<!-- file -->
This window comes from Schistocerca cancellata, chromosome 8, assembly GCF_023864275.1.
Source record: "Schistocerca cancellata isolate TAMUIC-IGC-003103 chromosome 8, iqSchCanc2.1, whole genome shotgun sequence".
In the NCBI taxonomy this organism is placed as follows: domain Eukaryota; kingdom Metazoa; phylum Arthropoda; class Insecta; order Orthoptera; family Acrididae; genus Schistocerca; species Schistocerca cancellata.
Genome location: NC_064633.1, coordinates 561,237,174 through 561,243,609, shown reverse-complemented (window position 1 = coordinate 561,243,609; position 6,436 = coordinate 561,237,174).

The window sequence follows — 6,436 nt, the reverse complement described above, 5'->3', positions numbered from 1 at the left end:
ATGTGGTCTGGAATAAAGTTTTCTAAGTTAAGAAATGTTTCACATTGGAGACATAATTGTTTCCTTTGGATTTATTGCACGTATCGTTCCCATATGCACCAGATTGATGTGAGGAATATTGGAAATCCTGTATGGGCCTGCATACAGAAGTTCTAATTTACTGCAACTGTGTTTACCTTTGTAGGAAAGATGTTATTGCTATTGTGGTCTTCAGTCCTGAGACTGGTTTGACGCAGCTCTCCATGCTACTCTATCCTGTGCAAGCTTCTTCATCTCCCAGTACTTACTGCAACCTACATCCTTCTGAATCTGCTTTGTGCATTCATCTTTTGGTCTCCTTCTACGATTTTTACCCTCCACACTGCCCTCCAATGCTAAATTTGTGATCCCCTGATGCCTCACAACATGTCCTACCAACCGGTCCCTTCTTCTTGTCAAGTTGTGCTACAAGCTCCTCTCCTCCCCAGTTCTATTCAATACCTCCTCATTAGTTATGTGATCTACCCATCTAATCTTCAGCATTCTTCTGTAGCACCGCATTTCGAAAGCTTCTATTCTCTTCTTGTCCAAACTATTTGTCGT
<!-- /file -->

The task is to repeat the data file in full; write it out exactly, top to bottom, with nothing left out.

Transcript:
This window comes from Schistocerca cancellata, chromosome 8, assembly GCF_023864275.1.
Source record: "Schistocerca cancellata isolate TAMUIC-IGC-003103 chromosome 8, iqSchCanc2.1, whole genome shotgun sequence".
In the NCBI taxonomy this organism is placed as follows: domain Eukaryota; kingdom Metazoa; phylum Arthropoda; class Insecta; order Orthoptera; family Acrididae; genus Schistocerca; species Schistocerca cancellata.
Genome location: NC_064633.1, coordinates 561,237,174 through 561,243,609, shown reverse-complemented (window position 1 = coordinate 561,243,609; position 6,436 = coordinate 561,237,174).

The window sequence follows — 6,436 nt, the reverse complement described above, 5'->3', positions numbered from 1 at the left end:
ATGTGGTCTGGAATAAAGTTTTCTAAGTTAAGAAATGTTTCACATTGGAGACATAATTGTTTCCTTTGGATTTATTGCACGTATCGTTCCCATATGCACCAGATTGATGTGAGGAATATTGGAAATCCTGTATGGGCCTGCATACAGAAGTTCTAATTTACTGCAACTGTGTTTACCTTTGTAGGAAAGATGTTATTGCTATTGTGGTCTTCAGTCCTGAGACTGGTTTGACGCAGCTCTCCATGCTACTCTATCCTGTGCAAGCTTCTTCATCTCCCAGTACTTACTGCAACCTACATCCTTCTGAATCTGCTTTGTGCATTCATCTTTTGGTCTCCTTCTACGATTTTTACCCTCCACACTGCCCTCCAATGCTAAATTTGTGATCCCCTGATGCCTCACAACATGTCCTACCAACCGGTCCCTTCTTCTTGTCAAGTTGTGCTACAAGCTCCTCTCCTCCCCAGTTCTATTCAATACCTCCTCATTAGTTATGTGATCTACCCATCTAATCTTCAGCATTCTTCTGTAGCACCGCATTTCGAAAGCTTCTATTCTCTTCTTGTCCAAACTATTTGTCGT